I've got emails out to some other folks on this guitar as well & will share as I find more info. Until then appreciate everyone's feedback.
 

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I still surmise that was a parts creation, an assemblage of parts. which happens alot with artists guitars. I've seen plenty of Sample stamps and how you know the body is Fujigen, I've seen plenty more just ganji hand written in pen with no stamps. It is what it is, unless you find pics of Reb actually playing it, and wood grain is particular and easy to match up, it's just going to always have alot of questions and mostly speculation.

I see Mace at NAMM every few years, he's still somewhere in the LA area working as a mechanic.
 

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90', 9/28/90. That neck was on at least a few bodies before resting with that one.
Got it. I was reading it like the Hosono UCEW's: year followed by sequential serial number.
That neck could have been put on that body in 1990 or 1999, this is more an assembly of parts to complete a guitar, probably to sell. Just a feeling.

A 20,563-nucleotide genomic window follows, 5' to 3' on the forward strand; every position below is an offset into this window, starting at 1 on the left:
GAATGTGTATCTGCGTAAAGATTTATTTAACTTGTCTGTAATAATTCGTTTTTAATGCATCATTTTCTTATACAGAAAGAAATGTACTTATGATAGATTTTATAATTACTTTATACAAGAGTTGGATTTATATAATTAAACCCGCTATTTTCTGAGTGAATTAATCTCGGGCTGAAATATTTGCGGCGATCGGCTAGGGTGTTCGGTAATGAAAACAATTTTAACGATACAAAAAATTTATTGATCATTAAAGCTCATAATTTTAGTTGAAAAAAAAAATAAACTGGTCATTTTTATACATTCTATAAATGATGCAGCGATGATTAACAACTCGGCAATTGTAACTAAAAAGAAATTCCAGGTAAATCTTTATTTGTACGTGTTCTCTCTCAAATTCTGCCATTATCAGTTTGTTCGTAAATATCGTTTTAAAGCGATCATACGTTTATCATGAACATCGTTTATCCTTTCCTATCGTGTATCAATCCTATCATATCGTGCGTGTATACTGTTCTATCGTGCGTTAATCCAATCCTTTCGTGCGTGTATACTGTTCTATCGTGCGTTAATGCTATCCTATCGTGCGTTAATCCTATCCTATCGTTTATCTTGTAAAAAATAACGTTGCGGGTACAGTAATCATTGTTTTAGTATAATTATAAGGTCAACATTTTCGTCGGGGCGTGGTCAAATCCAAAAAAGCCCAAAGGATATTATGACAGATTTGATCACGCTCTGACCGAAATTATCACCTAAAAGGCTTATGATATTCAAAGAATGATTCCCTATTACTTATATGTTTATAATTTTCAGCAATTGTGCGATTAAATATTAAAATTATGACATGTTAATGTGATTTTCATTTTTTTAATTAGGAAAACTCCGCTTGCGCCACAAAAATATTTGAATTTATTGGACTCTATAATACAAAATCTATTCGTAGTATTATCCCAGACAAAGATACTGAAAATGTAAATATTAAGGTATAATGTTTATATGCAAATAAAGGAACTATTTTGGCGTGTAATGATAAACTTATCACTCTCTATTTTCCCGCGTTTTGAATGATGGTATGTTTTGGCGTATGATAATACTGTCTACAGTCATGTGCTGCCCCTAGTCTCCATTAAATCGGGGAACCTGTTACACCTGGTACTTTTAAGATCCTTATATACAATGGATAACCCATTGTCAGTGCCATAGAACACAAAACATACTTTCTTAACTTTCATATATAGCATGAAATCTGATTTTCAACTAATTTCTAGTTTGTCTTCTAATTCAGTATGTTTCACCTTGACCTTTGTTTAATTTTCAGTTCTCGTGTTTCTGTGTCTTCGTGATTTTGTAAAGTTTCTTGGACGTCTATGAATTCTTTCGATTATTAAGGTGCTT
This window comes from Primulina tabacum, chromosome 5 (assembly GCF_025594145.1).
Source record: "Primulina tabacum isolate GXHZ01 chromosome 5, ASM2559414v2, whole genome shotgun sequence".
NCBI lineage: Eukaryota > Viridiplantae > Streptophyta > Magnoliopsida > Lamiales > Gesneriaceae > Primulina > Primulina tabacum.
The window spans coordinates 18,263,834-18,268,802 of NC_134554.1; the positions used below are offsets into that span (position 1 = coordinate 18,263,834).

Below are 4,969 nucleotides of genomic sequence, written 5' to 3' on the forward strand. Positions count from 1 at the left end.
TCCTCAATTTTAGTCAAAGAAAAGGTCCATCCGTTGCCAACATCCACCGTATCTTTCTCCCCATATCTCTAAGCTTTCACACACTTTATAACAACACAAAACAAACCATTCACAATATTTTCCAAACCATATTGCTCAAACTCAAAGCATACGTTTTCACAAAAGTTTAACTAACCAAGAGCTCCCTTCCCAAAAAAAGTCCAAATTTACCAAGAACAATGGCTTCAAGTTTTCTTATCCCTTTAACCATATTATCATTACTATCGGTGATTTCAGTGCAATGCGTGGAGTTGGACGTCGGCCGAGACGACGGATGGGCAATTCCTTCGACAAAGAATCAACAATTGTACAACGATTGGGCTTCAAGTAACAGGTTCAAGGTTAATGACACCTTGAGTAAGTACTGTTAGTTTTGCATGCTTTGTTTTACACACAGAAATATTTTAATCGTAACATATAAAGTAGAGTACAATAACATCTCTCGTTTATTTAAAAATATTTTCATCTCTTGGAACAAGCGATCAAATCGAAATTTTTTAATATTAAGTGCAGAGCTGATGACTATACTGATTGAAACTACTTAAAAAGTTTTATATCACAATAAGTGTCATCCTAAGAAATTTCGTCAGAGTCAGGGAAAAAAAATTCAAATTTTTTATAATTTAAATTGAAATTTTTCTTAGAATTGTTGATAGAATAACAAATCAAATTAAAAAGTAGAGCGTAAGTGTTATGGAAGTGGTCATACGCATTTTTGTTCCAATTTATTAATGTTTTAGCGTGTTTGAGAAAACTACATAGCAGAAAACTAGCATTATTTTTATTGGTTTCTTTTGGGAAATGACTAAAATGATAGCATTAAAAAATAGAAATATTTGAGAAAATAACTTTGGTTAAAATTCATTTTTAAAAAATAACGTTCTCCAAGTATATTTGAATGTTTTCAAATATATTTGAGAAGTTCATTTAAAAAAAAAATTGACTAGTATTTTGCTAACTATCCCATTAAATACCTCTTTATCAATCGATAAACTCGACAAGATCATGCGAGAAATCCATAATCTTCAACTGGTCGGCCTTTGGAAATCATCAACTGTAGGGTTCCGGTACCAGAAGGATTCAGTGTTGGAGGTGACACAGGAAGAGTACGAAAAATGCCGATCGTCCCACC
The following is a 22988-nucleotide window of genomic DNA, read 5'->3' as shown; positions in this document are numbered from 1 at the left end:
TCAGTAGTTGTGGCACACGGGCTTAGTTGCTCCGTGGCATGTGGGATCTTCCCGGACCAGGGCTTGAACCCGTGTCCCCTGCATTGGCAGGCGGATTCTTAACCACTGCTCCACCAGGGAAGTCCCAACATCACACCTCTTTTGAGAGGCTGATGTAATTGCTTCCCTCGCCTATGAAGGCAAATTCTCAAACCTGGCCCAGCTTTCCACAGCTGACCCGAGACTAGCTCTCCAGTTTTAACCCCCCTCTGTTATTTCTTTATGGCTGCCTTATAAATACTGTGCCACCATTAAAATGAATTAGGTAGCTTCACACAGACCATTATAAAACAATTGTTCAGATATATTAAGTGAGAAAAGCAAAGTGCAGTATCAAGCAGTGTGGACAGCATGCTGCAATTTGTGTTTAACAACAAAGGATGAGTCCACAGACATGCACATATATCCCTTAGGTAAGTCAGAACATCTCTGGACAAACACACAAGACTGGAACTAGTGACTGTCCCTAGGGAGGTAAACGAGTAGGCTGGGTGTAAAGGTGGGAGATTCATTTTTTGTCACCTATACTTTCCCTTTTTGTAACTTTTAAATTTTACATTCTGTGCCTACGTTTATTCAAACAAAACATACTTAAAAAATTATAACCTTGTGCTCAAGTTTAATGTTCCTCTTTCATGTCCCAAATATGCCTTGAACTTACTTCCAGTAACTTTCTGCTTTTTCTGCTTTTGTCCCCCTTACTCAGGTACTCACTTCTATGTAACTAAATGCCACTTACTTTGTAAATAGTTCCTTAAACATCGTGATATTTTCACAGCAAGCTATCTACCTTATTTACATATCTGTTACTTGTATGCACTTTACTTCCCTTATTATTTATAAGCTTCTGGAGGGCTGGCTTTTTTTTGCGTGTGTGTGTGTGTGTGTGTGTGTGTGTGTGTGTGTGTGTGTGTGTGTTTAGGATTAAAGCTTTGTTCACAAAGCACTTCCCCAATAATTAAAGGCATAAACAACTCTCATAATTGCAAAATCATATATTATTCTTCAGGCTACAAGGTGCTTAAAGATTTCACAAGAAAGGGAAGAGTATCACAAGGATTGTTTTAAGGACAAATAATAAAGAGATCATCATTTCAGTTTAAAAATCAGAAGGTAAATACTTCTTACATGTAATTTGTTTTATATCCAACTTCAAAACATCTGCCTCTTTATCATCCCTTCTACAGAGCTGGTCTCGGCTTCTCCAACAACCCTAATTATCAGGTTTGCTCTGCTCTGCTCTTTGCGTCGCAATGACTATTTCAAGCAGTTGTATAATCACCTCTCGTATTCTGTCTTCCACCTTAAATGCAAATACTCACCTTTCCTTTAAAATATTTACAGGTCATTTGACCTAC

The neck wood is not what I'd expect, the Japanese necks were outstanding Bolivian. What is unique is the volute 1 piece instead of scarf joint.
Yeah, the 1-piece neck is really cool.

My guess here is that it's an early production sample body that they put that neck on. Timeline with the neck would line up. Trem would have come along later or was possibly a Floyd at some point.
 

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Here are some pics I have of one of the LACS guitars (1/25/90 production). This one has a more "standard" control layout compared some of the other ones. Also has the production output jack location. You can see how much pointier the horns are on the prototype, how much thicker the top is and how wildly sculpted the neck joint is.









Catalog guitar is a different guitar. Totally weird control layout, Edge trem, volume knob nearly touching the pickup ring and output jack in the typical RG location.

 

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I doubt Mace put that neck on 3 different bodies within 3 months. It's always possible, but I don't see it. So timeline goes out the window when you're just talking about assembling available parts to make a complete guitar, usually done to sell. And that it came from Mace would be surprising, because the parts should not have been his. They were either Rebs, or LACS, the builder does not own the parts or the whole, unless some deal was made to acquire, only to sell again? Doesn't hold alot of water.